Provided by Infection Control Today
11 hours ago
The Department of Justice, the Department of Education, and the Department of Health and Human Services have sent a joint letter to the nation’s medical schools, dental schools, nursing schools, and other health-related schools regarding hepatitis B discrimination.
In the letter, the departments express concern that some health-related schools may be making enrollment decisions based on an incorrect understanding of the hepatitis B virus, resulting in discrimination.
The letter updates schools on the latest recommendations from the Centers for Disease Control and Prevention (CDC) regarding the participation of students with hepatitis B in health-related schools. The letter also emphasizes the importance of CDC’s recommendations, especially as they relate to the schools’ obligation to comply with federal laws prohibiting discrimination on the basis of disability, race, color, and national origin.
Approximately 800,000 to 1.4 million people in the United States have hepatitis B. Asians, Native Hawaiians, and Pacific Islanders make up roughly 4.5 percent of the U.S. population, but represent 50 percent of the persons with hepatitis B in the United States.
The letter cites to a March 2013 settlement agreement that the Justice Department reached with a medical school and a school of osteopathic medicine resolving allegations that the schools violated the Americans with Disabilities Act by excluding previously-accepted applicants with hepatitis B from their programs.
The updated CDC recommendations, based on the most current scientific information, dispel many myths associated with hepatitis B and provide guidance to health-related schools on managing students with the virus. The CDC also notes that since the last update of the recommendations in 1991, there have been no reports of hepatitis B transmission in the United States or other developed countries from medical or dental students to patients. Among other recommendations, the CDC recommends that chronic hepatitis B virus infection, in itself, should not preclude the study or practice of medicine, surgery, dentistry, or allied health professions.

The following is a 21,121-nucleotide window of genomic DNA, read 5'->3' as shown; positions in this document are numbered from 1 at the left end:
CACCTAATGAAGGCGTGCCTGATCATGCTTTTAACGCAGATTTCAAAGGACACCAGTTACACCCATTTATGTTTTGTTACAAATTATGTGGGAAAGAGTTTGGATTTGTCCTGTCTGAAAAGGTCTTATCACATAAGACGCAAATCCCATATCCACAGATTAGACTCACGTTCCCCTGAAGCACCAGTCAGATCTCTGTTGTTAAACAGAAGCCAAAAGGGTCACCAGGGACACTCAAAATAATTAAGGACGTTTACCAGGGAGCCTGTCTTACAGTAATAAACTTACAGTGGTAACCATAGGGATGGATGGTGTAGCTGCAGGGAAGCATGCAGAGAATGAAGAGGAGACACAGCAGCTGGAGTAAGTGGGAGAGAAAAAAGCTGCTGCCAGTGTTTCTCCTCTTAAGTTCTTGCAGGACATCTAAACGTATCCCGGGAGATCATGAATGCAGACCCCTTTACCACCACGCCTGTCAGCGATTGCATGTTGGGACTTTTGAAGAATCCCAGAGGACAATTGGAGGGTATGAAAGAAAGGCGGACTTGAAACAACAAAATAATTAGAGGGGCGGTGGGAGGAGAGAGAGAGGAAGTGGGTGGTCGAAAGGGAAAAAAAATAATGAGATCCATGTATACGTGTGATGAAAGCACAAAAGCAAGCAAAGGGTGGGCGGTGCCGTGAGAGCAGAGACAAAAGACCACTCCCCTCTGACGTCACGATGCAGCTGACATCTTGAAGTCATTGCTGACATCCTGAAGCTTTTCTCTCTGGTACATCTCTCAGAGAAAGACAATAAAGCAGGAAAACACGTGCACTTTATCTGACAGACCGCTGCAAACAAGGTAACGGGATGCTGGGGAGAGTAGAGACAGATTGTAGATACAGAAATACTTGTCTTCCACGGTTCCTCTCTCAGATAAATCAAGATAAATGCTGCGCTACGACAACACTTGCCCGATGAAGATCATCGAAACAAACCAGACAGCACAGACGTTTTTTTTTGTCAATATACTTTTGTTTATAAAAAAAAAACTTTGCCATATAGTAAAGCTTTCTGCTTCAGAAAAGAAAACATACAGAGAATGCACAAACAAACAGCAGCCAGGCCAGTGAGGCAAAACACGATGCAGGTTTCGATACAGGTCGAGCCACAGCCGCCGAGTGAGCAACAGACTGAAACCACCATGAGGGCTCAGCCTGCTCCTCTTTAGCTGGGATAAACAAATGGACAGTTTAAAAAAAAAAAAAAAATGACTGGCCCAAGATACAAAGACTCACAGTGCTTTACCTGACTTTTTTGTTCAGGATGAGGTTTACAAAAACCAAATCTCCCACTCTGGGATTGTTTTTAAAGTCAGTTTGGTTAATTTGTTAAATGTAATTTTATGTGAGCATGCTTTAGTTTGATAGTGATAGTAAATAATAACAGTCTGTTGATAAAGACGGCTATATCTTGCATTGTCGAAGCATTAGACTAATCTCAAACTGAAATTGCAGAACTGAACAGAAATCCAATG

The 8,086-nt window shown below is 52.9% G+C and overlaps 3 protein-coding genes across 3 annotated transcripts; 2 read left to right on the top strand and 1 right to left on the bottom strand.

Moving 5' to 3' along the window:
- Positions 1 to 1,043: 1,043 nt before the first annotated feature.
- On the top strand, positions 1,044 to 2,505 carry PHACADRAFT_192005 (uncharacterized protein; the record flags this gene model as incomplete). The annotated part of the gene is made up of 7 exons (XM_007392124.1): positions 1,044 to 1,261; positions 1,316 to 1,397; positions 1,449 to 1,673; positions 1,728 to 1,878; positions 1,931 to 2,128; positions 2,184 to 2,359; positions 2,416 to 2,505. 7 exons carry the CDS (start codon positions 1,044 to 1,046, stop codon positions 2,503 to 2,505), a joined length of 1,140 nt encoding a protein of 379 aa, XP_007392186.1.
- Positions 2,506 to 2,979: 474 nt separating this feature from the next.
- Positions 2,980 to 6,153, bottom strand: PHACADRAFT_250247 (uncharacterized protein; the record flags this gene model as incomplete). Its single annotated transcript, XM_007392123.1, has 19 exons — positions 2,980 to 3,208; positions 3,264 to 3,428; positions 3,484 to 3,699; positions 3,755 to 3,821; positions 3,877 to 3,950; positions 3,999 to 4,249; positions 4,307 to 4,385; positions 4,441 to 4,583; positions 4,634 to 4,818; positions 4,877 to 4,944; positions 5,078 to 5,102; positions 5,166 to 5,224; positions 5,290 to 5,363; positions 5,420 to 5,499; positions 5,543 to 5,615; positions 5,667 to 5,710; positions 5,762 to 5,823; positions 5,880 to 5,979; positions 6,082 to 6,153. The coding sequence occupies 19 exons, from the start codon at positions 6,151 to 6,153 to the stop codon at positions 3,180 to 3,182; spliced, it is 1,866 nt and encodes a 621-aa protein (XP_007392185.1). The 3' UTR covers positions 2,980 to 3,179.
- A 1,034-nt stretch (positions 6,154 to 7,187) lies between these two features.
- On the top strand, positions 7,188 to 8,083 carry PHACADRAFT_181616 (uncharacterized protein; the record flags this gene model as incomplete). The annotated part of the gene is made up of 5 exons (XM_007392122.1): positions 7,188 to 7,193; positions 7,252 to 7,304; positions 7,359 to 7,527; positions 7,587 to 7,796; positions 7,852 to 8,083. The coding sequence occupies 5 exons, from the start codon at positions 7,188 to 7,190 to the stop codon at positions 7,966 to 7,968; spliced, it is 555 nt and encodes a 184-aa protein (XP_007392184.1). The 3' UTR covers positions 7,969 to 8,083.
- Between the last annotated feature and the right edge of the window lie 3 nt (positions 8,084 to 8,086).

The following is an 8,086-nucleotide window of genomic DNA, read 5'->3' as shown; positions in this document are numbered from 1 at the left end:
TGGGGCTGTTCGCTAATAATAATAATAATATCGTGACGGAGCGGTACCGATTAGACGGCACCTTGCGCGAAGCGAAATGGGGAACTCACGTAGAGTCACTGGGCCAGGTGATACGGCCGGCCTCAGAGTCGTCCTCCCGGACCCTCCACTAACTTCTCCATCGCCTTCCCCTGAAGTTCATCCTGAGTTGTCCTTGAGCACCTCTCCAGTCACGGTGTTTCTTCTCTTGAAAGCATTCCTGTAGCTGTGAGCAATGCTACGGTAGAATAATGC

“The Justice Department strongly urges health-related schools to review the CDC’s recommendations and to ensure that their policies and practices comply with federal nondiscrimination laws,” says Jocelyn Samuels, principal deputy assistant attorney general for the Civil Rights Division of the Justice Department. “Applicants and students with hepatitis B should not have to face exclusion on the basis of unfounded fears and stereotypes, and the Justice Department will not tolerate it.”
“Both public health and civil rights will be promoted when medical schools rely on the most recent scientific information, not overbroad generalizations, in dealing with medical students with hepatitis B,” says Seth Galanter, acting assistant secretary for civil rights in the Department of Education.
Leon Rodriguez, director of the Office for Civil Rights in the Department of Health and Human Services, agrees that health-related schools must ensure that they do not deny equal access to individuals based on discrimination, adding, “The CDC recommendations promote public health and safety while also offering guidance on the management of students with hepatitis B. Our agencies place considerable weight on this guidance in our enforcement of Federal civil rights laws.”
The Departments of Justice, Education, and Health and Human Services share responsibility for protecting the rights of students and applicants with disabilities, including those with hepatitis B, in schools of higher education by enforcing titles II and III of the Americans with Disabilities Act and Section 504 of the Rehabilitation Act. These laws prohibit covered postsecondary institutions from discriminating on the basis of disability and from refusing to make reasonable modifications to their policies, practices, or procedures when necessary to avoid discrimination on the basis of disability, unless such modifications would fundamentally alter the nature of the program or the services provided. The Departments of Justice, Education, and Health and Human Services also enforce Title VI of the Civil Rights Act, which prohibits discrimination on the basis of race, color, or national origin in programs and activities receiving federal financial assistance, including those of health-related schools.
The joint letter can be found on OCR’s website at: http://www.hhs.gov/ocr/office/hep-b-letter.pdf